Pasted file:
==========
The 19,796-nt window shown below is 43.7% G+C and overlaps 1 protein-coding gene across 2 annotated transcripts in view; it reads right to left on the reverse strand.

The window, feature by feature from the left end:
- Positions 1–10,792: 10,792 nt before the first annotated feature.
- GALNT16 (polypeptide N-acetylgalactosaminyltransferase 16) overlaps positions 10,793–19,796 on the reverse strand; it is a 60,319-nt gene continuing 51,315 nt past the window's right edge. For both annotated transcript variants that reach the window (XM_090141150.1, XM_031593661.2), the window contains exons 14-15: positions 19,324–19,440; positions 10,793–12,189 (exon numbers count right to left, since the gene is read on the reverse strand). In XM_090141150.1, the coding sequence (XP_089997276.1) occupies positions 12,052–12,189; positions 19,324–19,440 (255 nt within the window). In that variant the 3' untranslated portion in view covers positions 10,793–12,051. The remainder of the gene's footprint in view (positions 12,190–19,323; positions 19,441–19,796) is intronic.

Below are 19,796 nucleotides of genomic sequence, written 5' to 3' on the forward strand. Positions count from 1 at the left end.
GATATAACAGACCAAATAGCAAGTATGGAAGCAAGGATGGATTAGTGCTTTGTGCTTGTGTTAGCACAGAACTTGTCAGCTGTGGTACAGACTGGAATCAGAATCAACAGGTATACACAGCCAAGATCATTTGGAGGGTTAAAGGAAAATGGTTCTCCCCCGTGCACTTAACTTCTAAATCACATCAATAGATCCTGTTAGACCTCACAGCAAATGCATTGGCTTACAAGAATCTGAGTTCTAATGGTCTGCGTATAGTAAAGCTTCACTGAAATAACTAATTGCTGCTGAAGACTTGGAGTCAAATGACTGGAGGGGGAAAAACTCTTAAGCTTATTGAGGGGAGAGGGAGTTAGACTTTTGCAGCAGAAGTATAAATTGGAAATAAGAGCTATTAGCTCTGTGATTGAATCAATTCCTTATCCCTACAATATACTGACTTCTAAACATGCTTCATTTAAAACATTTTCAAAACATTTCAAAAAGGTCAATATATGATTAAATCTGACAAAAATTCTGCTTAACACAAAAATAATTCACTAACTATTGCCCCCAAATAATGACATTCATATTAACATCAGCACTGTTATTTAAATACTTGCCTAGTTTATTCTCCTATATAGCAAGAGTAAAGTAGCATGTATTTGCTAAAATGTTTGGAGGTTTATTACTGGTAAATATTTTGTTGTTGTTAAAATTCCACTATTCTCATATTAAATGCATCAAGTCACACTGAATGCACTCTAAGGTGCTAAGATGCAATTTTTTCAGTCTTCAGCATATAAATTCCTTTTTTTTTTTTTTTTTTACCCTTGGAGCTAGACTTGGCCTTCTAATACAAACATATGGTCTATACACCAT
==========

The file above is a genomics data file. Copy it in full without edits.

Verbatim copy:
The 19,796-nt window shown below is 43.7% G+C and overlaps 1 protein-coding gene across 2 annotated transcripts in view; it reads right to left on the reverse strand.

The window, feature by feature from the left end:
- Positions 1–10,792: 10,792 nt before the first annotated feature.
- GALNT16 (polypeptide N-acetylgalactosaminyltransferase 16) overlaps positions 10,793–19,796 on the reverse strand; it is a 60,319-nt gene continuing 51,315 nt past the window's right edge. For both annotated transcript variants that reach the window (XM_090141150.1, XM_031593661.2), the window contains exons 14-15: positions 19,324–19,440; positions 10,793–12,189 (exon numbers count right to left, since the gene is read on the reverse strand). In XM_090141150.1, the coding sequence (XP_089997276.1) occupies positions 12,052–12,189; positions 19,324–19,440 (255 nt within the window). In that variant the 3' untranslated portion in view covers positions 10,793–12,051. The remainder of the gene's footprint in view (positions 12,190–19,323; positions 19,441–19,796) is intronic.

Below are 19,796 nucleotides of genomic sequence, written 5' to 3' on the forward strand. Positions count from 1 at the left end.
GATATAACAGACCAAATAGCAAGTATGGAAGCAAGGATGGATTAGTGCTTTGTGCTTGTGTTAGCACAGAACTTGTCAGCTGTGGTACAGACTGGAATCAGAATCAACAGGTATACACAGCCAAGATCATTTGGAGGGTTAAAGGAAAATGGTTCTCCCCCGTGCACTTAACTTCTAAATCACATCAATAGATCCTGTTAGACCTCACAGCAAATGCATTGGCTTACAAGAATCTGAGTTCTAATGGTCTGCGTATAGTAAAGCTTCACTGAAATAACTAATTGCTGCTGAAGACTTGGAGTCAAATGACTGGAGGGGGAAAAACTCTTAAGCTTATTGAGGGGAGAGGGAGTTAGACTTTTGCAGCAGAAGTATAAATTGGAAATAAGAGCTATTAGCTCTGTGATTGAATCAATTCCTTATCCCTACAATATACTGACTTCTAAACATGCTTCATTTAAAACATTTTCAAAACATTTCAAAAAGGTCAATATATGATTAAATCTGACAAAAATTCTGCTTAACACAAAAATAATTCACTAACTATTGCCCCCAAATAATGACATTCATATTAACATCAGCACTGTTATTTAAATACTTGCCTAGTTTATTCTCCTATATAGCAAGAGTAAAGTAGCATGTATTTGCTAAAATGTTTGGAGGTTTATTACTGGTAAATATTTTGTTGTTGTTAAAATTCCACTATTCTCATATTAAATGCATCAAGTCACACTGAATGCACTCTAAGGTGCTAAGATGCAATTTTTTCAGTCTTCAGCATATAAATTCCTTTTTTTTTTTTTTTTTTACCCTTGGAGCTAGACTTGGCCTTCTAATACAAACATATGGTCTATACACCAT